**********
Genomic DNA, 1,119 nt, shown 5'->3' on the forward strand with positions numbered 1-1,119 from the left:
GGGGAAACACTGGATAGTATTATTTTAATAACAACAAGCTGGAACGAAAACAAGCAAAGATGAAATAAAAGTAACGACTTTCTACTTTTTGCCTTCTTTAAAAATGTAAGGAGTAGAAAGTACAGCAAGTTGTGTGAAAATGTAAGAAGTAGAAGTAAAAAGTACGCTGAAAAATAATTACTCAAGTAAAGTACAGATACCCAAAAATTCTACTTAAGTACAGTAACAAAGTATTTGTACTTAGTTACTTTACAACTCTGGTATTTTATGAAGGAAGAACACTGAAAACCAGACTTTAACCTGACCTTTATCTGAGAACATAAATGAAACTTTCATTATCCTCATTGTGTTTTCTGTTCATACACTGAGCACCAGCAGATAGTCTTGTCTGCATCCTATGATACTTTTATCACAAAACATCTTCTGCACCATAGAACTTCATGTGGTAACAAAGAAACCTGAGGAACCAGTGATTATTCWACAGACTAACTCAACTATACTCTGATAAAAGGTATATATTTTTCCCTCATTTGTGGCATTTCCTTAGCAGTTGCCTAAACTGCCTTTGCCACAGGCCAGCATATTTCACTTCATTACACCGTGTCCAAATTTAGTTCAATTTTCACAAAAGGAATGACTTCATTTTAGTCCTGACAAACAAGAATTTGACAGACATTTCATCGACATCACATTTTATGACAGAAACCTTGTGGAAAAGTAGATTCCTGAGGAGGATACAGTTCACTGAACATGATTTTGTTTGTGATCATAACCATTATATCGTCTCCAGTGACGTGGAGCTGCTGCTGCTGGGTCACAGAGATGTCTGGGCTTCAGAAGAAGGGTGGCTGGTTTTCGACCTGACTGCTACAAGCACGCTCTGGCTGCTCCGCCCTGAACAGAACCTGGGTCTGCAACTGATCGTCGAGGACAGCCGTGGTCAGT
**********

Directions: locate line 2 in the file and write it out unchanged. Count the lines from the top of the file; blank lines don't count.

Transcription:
GGGGAAACACTGGATAGTATTATTTTAATAACAACAAGCTGGAACGAAAACAAGCAAAGATGAAATAAAAGTAACGACTTTCTACTTTTTGCCTTCTTTAAAAATGTAAGGAGTAGAAAGTACAGCAAGTTGTGTGAAAATGTAAGAAGTAGAAGTAAAAAGTACGCTGAAAAATAATTACTCAAGTAAAGTACAGATACCCAAAAATTCTACTTAAGTACAGTAACAAAGTATTTGTACTTAGTTACTTTACAACTCTGGTATTTTATGAAGGAAGAACACTGAAAACCAGACTTTAACCTGACCTTTATCTGAGAACATAAATGAAACTTTCATTATCCTCATTGTGTTTTCTGTTCATACACTGAGCACCAGCAGATAGTCTTGTCTGCATCCTATGATACTTTTATCACAAAACATCTTCTGCACCATAGAACTTCATGTGGTAACAAAGAAACCTGAGGAACCAGTGATTATTCWACAGACTAACTCAACTATACTCTGATAAAAGGTATATATTTTTCCCTCATTTGTGGCATTTCCTTAGCAGTTGCCTAAACTGCCTTTGCCACAGGCCAGCATATTTCACTTCATTACACCGTGTCCAAATTTAGTTCAATTTTCACAAAAGGAATGACTTCATTTTAGTCCTGACAAACAAGAATTTGACAGACATTTCATCGACATCACATTTTATGACAGAAACCTTGTGGAAAAGTAGATTCCTGAGGAGGATACAGTTCACTGAACATGATTTTGTTTGTGATCATAACCATTATATCGTCTCCAGTGACGTGGAGCTGCTGCTGCTGGGTCACAGAGATGTCTGGGCTTCAGAAGAAGGGTGGCTGGTTTTCGACCTGACTGCTACAAGCACGCTCTGGCTGCTCCGCCCTGAACAGAACCTGGGTCTGCAACTGATCGTCGAGGACAGCCGTGGTCAGT